European shares inched higher on Thursday as investors awaited key US labour data.
In the US the S&P 500 and the Dow rose, helped by economy-linked stocks after the labour data, released after European markets closed, showed fewer weekly jobless claims, bolstering optimism about economic recovery.
The Iseq index rose almost 0.8 per cent, driven by a surge in Irish banks. AIB rose by almost 3 per cent to €2.63, while Bank of Ireland finished the session ahead by almost 4 per cent to €5.36.
Glenveagh Property rose by 2.45 per cent to 96 cent per share following comments at its agm by its chief executive Stephen Garvey, who said house prices could rise by 5 per cent this year. The company said it was on track to build 1,150 homes this year despite the Covid-19 lockdown, while it had sold, signed or had reservations for all properties.
Ryanair rose almost 1.6 per cent to €16.79 as its chief executive called on the Government to reopen travel with the UK, and he also dismissed "scare stories" over the Indian variant.
British midcaps edged higher, outperforming the blue-chip index for a third straight session, led by gains in Meggitt and real estate stocks, while Equiniti Group jumped after agreeing to a take-private deal.
The domestically focused FTSE 250 index rose 0.1 per cent, with aero and defence stocks adding 1.5 per cent. Meggitt gained 2.9 per cent after UBS upgraded the stock to "neutral" from "sell".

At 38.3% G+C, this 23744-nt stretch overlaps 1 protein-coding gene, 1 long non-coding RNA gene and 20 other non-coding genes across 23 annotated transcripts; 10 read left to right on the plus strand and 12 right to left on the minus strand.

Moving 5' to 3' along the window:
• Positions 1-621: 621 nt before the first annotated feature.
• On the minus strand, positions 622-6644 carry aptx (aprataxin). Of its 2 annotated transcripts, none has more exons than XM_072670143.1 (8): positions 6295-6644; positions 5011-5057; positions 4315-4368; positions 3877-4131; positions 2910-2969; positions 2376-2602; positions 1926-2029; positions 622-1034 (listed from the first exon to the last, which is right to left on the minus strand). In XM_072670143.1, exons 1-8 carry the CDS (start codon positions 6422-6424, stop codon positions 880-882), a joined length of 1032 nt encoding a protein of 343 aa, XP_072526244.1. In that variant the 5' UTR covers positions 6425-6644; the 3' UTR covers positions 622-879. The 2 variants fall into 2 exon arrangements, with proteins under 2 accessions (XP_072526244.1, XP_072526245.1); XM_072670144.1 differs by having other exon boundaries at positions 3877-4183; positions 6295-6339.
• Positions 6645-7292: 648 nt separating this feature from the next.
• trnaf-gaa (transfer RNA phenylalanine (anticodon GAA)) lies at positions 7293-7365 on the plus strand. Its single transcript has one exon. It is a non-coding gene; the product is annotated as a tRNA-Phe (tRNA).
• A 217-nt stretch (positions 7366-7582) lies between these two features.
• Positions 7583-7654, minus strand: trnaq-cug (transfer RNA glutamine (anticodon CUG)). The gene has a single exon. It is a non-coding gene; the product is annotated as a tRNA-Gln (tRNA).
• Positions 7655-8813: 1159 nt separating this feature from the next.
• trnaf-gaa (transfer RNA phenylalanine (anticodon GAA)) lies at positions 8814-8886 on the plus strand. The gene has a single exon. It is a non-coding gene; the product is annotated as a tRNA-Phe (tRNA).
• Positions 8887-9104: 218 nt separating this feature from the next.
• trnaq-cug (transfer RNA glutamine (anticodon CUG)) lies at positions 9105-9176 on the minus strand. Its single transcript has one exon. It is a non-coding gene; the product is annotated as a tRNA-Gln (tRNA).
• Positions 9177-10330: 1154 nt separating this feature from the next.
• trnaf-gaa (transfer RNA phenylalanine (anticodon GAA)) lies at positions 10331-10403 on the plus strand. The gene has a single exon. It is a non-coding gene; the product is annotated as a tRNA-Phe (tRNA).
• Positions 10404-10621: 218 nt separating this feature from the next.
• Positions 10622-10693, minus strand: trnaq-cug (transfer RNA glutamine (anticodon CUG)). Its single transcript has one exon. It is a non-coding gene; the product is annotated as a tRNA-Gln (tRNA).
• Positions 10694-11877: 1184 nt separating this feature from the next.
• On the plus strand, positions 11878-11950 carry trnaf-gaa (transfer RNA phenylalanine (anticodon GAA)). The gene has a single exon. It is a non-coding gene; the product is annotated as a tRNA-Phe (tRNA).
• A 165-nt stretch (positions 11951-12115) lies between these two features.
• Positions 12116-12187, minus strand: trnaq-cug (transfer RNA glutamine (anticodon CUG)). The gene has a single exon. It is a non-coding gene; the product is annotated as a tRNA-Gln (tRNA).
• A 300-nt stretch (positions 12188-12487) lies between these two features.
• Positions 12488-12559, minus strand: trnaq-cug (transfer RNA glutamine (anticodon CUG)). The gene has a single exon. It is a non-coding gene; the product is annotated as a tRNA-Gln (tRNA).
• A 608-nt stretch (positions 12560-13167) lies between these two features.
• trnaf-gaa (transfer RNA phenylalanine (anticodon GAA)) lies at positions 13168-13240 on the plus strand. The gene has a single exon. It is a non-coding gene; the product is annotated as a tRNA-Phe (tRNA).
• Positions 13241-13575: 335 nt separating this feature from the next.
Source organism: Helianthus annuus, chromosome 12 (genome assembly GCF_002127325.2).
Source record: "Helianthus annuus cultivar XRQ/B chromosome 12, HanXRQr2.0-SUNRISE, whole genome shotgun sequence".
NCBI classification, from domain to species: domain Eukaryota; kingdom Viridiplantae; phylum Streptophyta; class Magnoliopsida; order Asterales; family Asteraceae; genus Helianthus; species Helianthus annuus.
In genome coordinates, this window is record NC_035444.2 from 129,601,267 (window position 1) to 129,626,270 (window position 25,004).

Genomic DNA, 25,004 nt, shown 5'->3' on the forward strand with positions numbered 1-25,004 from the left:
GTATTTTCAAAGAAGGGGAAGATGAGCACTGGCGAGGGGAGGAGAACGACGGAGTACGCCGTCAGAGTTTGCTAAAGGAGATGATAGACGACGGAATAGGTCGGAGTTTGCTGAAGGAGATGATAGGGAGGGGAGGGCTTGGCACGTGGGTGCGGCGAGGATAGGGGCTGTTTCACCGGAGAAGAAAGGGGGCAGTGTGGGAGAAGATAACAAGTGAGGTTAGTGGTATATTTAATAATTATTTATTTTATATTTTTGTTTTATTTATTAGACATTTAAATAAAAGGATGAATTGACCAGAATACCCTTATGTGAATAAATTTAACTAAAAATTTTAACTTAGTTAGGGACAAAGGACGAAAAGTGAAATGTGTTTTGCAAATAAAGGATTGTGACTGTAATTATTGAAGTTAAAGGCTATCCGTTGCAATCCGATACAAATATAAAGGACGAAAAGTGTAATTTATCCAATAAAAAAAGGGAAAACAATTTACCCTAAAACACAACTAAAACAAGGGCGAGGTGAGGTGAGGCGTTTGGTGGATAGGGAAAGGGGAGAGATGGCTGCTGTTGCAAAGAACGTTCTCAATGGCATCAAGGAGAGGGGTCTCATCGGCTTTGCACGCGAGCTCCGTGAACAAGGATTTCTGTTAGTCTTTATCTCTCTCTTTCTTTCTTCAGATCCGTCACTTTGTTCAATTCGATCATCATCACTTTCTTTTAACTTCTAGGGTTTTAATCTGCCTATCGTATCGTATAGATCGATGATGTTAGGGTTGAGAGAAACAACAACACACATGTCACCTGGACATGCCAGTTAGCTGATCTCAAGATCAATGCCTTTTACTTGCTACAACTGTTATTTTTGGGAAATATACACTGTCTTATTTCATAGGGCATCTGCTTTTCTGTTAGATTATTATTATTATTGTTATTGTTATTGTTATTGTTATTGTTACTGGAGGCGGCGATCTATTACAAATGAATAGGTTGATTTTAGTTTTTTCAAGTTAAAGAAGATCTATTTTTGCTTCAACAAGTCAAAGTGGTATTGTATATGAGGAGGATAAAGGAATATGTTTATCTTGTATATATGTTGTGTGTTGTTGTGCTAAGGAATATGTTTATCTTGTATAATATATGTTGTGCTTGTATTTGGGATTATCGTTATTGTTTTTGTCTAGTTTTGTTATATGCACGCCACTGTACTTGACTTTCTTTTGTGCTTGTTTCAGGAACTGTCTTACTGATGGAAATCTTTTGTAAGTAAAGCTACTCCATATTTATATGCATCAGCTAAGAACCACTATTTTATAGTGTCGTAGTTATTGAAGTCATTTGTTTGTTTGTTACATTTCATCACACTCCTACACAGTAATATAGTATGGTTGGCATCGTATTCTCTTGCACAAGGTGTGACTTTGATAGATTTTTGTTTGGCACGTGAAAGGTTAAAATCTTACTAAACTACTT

The FTSE 100 traded flat, with base metal miners adding 2 per cent and offsetting losses in oil majors BP and Royal Dutch Shell.
Johnson Matthey slipped 2.3 per cent after the chemicals-maker warned that rising metal prices could hit its cash flow.
Insurer Aviva rose 2.6 per cent after it recorded steady sales performance in its life insurance business and a 4 per cent rise in general insurance, and repeated its promise to give cash back to shareholders.
British processed foods-maker Tate & Lyle shed more than 5 per cent after its annual revenue fell.
HSBC fell 0.2 per cent after the British bank said it was exiting its US retail business to focus on Asia, its biggest market.
The pan-European Stoxx 600 index rose 0.1 per cent to 445.76 points, just below Tuesday’s record high of 447.15.
French planemaker Airbus was among the best performers, rising 6 per cent after it set out sweeping goals to expand production of jetliners as the airline industry recovers from the Covid-19 pandemic.
German shares shed around 0.4 per cent, lagging other regional markets, with Bayer the biggest drag on the Dax, falling more than 4 per cent. The stock was set for its worst day in three months after a US judge rejected its class action plan to settle future claims related to its Roundup and other glyphosate-based weedkillers.
Puma fell 2 per cent after French luxury goods group Kering said it will sell a 5.9 per cent stake in the German sportswear firm through a share placement.
US planemaker Boeing added about 3.8 per cent after its European rival Airbus outlined an almost two-fold increase in production, citing a strong recovery in aviation from the Covid-19 pandemic.
Nvidia forecast second-quarter revenue above analysts' estimates, but its shares fell 1 per cent as the company could not say for certain how much of its recent revenue rise was driven by the volatile cryptocurrency-mining market.
Best Buy gained 2.6 per cent after it raised its full-year comparable sales forecast as stimulus checks boosted demand.
Advancing issues outnumbered decliners by a 2.37-to-1 ratio on the NYSE and by a 1.65-to-1 ratio on the Nasdaq.
The S&P index recorded 14 new 52-week highs and one new low, while the Nasdaq recorded 48 new highs and seven new lows. – Additional reporting: Reuters